Catherine does become harder in the end, but she was definitely much wiser to Clift's character than Hopkins' character was.

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On 1/15/2018 at 6:13 AM, Bethluvsfilms said:

I agree on Clift, but I think that aunt of hers (Miriam Hopkins) could also use a turn with the pitchfork for nagging Catherine to take him back after the way he treated her.

Also SPOILERS: 

It should have been obvious he was a golddigger, and would always be a golddigger when he disappeared without a word (and how very VERY convenient it was when he decides to walk back into her life after her father has passed on, when he knows he no longer has any obstacles to her and her fortune). 

But does that matter to dear old auntie? Oh no, she pushes Catherine to give him another chance. I kept thinking 'If you like him so much, beloved aunt, why don't YOU marry him?'.

Catherine does become harder in the end, but she was definitely much wiser to Clift's character than Hopkins' character was.

Interesting point of view that I had not really thought about. I felt that her aunt had a romanticized view of marriage and, perhaps because she was a somewhat younger widow,or because she and Morris had become social buddies, or perhaps because of the place in time in which the story took place and considering how timid her niece was, she felt that Morris was Catherine's only chance at happiness, whether he truly loved her or otherwise.

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49 minutes ago, sagebrush said:

Interesting point of view that I had not really thought about. I felt that her aunt had a romanticized view of marriage and, perhaps because she was a somewhat younger widow,or because she and Morris had become social buddies, or perhaps because of the place in time in which the story took place and considering how timid her niece was, she felt that Morris was Catherine's only chance at happiness, whether he truly loved her or otherwise.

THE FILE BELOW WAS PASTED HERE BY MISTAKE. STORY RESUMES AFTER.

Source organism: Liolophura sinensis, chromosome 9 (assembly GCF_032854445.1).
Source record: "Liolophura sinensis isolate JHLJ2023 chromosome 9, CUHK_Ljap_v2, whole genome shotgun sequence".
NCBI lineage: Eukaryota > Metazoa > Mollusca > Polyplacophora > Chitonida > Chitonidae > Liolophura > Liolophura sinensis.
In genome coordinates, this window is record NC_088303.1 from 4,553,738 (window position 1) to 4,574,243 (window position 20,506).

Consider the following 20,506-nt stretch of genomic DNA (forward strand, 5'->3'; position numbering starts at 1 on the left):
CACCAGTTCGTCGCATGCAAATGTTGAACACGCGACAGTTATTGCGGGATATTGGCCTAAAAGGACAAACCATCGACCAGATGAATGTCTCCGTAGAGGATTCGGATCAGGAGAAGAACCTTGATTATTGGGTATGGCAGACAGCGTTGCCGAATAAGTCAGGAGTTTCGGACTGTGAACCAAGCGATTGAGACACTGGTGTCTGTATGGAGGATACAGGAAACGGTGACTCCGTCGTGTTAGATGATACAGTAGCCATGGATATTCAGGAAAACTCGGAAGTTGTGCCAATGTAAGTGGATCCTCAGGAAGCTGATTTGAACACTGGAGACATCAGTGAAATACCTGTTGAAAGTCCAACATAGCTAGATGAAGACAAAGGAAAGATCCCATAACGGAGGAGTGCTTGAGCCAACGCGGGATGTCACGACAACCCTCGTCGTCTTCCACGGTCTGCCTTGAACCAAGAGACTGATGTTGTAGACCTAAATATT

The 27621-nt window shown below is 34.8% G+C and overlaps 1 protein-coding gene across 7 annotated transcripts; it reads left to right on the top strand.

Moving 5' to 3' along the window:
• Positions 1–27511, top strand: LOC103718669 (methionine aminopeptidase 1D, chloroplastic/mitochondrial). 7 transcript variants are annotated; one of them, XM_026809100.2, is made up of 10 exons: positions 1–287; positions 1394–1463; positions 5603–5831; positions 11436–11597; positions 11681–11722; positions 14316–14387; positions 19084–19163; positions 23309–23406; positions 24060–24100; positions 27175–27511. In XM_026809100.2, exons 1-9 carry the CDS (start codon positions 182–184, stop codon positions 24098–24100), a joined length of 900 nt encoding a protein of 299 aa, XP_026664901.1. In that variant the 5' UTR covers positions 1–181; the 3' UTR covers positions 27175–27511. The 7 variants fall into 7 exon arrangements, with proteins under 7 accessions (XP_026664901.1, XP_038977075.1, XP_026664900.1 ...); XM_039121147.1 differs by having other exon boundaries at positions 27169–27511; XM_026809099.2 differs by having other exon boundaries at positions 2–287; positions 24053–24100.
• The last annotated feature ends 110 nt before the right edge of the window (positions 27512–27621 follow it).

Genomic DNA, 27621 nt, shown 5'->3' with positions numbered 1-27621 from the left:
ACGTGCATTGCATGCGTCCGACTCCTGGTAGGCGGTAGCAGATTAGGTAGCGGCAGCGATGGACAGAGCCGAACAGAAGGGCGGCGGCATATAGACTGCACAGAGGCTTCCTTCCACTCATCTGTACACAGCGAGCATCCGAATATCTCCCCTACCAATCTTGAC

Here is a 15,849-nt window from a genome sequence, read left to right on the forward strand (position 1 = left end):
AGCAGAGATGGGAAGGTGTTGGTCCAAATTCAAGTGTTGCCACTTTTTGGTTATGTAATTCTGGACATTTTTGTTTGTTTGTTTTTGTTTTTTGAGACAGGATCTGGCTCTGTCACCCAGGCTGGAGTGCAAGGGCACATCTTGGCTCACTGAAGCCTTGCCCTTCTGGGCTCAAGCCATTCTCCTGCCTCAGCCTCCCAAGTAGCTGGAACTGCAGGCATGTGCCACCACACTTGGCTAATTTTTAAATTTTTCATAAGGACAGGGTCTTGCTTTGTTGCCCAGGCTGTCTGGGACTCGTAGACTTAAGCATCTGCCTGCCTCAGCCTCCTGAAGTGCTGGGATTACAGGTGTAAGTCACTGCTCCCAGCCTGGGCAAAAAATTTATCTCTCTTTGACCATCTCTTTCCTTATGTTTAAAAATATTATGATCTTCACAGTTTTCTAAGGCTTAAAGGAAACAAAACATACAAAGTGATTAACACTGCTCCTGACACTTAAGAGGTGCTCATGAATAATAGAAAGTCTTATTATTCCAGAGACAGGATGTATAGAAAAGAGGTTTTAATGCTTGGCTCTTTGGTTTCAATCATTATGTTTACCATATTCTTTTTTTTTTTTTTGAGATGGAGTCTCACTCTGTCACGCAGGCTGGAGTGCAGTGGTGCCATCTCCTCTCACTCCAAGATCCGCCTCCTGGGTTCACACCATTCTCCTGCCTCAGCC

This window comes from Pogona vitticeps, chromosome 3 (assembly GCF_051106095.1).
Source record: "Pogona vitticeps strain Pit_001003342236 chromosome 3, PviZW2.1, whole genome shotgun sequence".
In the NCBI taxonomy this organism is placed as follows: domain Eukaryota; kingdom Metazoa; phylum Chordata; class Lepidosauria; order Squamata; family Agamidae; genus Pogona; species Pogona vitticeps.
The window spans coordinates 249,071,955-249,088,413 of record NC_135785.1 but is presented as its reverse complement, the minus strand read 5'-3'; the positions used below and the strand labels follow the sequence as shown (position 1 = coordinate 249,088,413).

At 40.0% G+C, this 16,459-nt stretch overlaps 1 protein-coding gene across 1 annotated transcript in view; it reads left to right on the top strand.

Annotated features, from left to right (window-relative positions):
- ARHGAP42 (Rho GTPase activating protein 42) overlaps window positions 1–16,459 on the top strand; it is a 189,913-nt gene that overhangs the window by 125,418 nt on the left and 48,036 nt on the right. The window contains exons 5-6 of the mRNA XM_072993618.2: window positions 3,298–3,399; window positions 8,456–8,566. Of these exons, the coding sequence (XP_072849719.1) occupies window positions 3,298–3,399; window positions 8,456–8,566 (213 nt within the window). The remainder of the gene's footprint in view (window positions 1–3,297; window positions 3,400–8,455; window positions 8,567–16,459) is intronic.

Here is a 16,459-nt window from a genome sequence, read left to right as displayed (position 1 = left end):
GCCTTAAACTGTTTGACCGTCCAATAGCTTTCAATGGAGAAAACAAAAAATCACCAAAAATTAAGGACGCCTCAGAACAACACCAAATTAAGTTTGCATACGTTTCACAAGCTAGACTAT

Right after Morris abandons Catherine,  she tells her father that she wanted to marry him anyways.   So at this point in time Catherine and her aunt have the same POV;   yea,  we know he is doesn't love her and wants to marry her for money,  but SO WHAT,   he would make one great husband (which one has to assume is based mostly on sexuality,  but maybe both also believed Morris wouldn't play around and would treat Catherine respectfully).

It is only after years have passed that Catherine decides marriage to a man like Morris would NOT increase her happiness.

 

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How about Veda Pierce in MILDRED PIERCE? 

She just treats her mother like crap, but also knows how to manipulate her into giving her another chance when she wants her own way.

There should have been a point where Mildred said, enough is enough, she's not worth it, but hey, I'm not a mom so I can't judge her too harshly.

 

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3 hours ago, Bethluvsfilms said:

How about Veda Pierce in MILDRED PIERCE? 

She just treats her mother like crap, but also knows how to manipulate her into giving her another chance when she wants her own way.

There should have been a point where Mildred said, enough is enough, she's not worth it, but hey, I'm not a mom so I can't judge her too harshly.